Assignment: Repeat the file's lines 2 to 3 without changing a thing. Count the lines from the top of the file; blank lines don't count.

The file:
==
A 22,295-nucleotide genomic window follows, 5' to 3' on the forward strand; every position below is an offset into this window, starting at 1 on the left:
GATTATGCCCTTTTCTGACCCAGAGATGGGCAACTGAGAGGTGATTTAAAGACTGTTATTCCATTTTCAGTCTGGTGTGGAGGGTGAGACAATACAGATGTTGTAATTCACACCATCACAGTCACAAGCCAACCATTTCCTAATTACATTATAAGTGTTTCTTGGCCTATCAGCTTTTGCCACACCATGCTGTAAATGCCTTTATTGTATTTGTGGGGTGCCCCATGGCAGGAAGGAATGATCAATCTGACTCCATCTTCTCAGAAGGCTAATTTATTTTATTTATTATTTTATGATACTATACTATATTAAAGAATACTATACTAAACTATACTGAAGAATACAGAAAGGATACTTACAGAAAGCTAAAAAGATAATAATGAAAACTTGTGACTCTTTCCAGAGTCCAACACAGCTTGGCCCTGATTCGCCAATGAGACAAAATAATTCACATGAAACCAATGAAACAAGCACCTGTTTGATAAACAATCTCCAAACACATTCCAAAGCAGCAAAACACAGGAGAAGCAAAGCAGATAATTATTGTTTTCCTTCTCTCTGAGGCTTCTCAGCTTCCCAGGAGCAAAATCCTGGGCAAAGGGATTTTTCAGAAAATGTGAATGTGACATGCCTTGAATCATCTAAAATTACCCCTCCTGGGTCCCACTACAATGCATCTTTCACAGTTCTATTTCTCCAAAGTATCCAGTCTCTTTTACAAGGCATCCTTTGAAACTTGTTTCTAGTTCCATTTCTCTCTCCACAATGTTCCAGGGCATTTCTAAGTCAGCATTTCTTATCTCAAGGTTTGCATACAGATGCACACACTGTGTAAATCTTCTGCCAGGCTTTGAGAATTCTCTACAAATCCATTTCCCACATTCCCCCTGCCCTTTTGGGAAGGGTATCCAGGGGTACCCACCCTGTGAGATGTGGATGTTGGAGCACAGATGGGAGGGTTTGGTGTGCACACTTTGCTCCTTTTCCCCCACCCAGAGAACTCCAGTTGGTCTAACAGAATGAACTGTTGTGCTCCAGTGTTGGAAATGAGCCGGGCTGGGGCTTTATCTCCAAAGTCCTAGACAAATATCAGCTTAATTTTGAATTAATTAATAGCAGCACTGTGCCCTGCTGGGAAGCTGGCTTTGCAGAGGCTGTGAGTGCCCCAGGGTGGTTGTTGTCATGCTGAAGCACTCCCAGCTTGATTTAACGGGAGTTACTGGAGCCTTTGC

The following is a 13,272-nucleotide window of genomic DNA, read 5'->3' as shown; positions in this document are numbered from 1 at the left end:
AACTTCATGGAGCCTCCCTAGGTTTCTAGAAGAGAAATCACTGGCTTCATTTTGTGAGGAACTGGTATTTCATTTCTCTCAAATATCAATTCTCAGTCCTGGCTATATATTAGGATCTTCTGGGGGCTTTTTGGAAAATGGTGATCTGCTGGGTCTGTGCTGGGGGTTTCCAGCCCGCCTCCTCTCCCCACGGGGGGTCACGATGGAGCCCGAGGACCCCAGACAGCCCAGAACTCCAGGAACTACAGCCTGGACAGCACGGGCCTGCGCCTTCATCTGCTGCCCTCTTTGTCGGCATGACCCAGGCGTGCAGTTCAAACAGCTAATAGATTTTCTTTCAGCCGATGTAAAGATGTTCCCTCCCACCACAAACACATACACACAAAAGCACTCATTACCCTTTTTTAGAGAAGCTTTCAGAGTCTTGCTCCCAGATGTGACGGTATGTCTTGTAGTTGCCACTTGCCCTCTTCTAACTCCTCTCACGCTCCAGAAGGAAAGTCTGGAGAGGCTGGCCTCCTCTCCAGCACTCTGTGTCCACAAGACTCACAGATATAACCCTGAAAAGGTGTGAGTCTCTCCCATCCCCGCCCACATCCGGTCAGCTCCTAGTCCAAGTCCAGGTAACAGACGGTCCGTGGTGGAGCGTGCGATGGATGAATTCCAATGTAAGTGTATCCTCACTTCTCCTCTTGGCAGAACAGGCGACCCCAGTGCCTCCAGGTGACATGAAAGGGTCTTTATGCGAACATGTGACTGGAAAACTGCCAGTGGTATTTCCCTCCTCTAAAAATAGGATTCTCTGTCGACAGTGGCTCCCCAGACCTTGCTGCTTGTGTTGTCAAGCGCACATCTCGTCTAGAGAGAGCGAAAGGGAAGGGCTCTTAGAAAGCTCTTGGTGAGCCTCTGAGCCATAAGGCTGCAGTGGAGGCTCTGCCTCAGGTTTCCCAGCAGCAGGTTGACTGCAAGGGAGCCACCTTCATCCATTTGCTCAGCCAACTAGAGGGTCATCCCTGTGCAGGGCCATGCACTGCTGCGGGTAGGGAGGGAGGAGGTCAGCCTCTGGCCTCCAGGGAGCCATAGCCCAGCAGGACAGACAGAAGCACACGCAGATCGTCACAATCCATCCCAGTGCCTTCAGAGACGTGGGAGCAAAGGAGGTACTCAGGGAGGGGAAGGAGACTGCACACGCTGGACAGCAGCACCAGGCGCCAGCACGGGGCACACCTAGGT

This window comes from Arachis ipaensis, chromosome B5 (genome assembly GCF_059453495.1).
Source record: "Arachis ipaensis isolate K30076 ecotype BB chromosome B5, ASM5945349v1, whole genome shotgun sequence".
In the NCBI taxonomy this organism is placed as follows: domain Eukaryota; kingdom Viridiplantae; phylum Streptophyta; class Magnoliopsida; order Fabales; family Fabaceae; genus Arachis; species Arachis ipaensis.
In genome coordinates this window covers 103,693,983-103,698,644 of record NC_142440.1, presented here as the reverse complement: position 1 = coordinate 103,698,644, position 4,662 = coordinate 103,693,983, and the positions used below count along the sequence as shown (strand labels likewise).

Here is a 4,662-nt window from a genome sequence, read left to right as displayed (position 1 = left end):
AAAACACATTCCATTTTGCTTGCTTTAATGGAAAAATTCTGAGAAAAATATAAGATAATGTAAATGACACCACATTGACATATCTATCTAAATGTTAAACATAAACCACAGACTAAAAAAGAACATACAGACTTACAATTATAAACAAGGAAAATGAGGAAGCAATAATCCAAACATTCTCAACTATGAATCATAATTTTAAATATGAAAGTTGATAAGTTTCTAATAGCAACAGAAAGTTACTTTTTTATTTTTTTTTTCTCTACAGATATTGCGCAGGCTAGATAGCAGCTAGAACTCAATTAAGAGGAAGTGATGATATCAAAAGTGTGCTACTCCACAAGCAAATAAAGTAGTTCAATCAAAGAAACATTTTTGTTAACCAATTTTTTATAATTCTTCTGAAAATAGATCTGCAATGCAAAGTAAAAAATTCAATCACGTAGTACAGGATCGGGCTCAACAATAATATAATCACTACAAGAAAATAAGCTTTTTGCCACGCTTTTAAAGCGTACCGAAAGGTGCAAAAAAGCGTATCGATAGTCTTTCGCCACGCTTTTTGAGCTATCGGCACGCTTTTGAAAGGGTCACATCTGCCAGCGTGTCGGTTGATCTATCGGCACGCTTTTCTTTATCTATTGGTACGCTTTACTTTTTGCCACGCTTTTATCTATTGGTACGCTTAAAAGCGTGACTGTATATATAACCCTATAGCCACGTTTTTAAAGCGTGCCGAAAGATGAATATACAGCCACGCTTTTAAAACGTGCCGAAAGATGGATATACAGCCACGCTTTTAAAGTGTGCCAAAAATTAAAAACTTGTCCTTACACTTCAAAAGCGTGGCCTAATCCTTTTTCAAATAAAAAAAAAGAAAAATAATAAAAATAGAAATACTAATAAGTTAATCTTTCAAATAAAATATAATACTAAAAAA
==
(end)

GATTATGCCCTTTTCTGACCCAGAGATGGGCAACTGAGAGGTGATTTAAAGACTGTTATTCCATTTTCAGTCTGGTGTGGAGGGTGAGACAATACAGATGTTGTAATTCACACCATCACAGTCACAAGCCAACCATTTCCTAATTACATTATAAGTGTTTCTTGGCCTATCAGCTTTTGCCACACCATGCTGTAAATGCCTTTATTGTATTTGTGGGGTGCCCCATGGCAGGAAGGAATGATCAATCTGACTCCATCTTCTCAGAAGGCTAATTTATTTTATTTATTATTTTATGATACTATACTATATTAAAGAATACTATACTAAACTATACTGAAGAATACAGAAAGGATACTTACAGAAAGCTAAAAAGATAATAATGAAAACTTGTGACTCTTTCCAGAGTCCAACACAGCTTGGCCCTGATTCGCCAATGAGACAAAATAATTCACATGAAACCAATGAAACAAGCACCTGTTTGATAAACAATCTCCAAACACATTCCAAAGCAGCAAAACACAGGAGAAGCAAAGCAGATAATTATTGTTTTCCTTCTCTCTGAGGCTTCTCAGCTTCCCAGGAGCAAAATCCTGGGCAAAGGGATTTTTCAGAAAATGTGAATGTGACATGCCTTGAATCATCTAAAATTACCCCTCCTGGGTCCCACTACAATGCATCTTTCACAGTTCTATTTCTCCAAAGTATCCAGTCTCTTTTACAAGGCATCCTTTGAAACTTGTTTCTAGTTCCATTTCTCTCTCCACAATGTTCCAGGGCATTTCTAAGTCAGCATTTCTTATCTCAAGGTTTGCATACAGATGCACACACTGTGTAAATCTTCTGCCAGGCTTTGAGAATTCTCTACAAATCCATTTCCCACATTCCCCCTGCCCTTTTGGGAAGGGTATCCAGGGGTACCCACCCTGTGAGATGTGGATGTTGGAGCACAGATGGGAGGGTTTGGTGTGCACACTTTGCTCCTTTTCCCCCACCCAGAGAACTCCAGTTGGTCTAACAGAATGAACTGTTGTGCTCCAGTGTTGGAAATGAGCCGGGCTGGGGCTTTATCTCCAAAGTCCTAGACAAATATCAGCTTAATTTTGAATTAATTAATAGCAGCACTGTGCCCTGCTGGGAAGCTGGCTTTGCAGAGGCTGTGAGTGCCCCAGGGTGGTTGTTGTCATGCTGAAGCACTCCCAGCTTGATTTAACGGGAGTTACTGGAGCCTTTGC

The following is a 13,272-nucleotide window of genomic DNA, read 5'->3' as shown; positions in this document are numbered from 1 at the left end: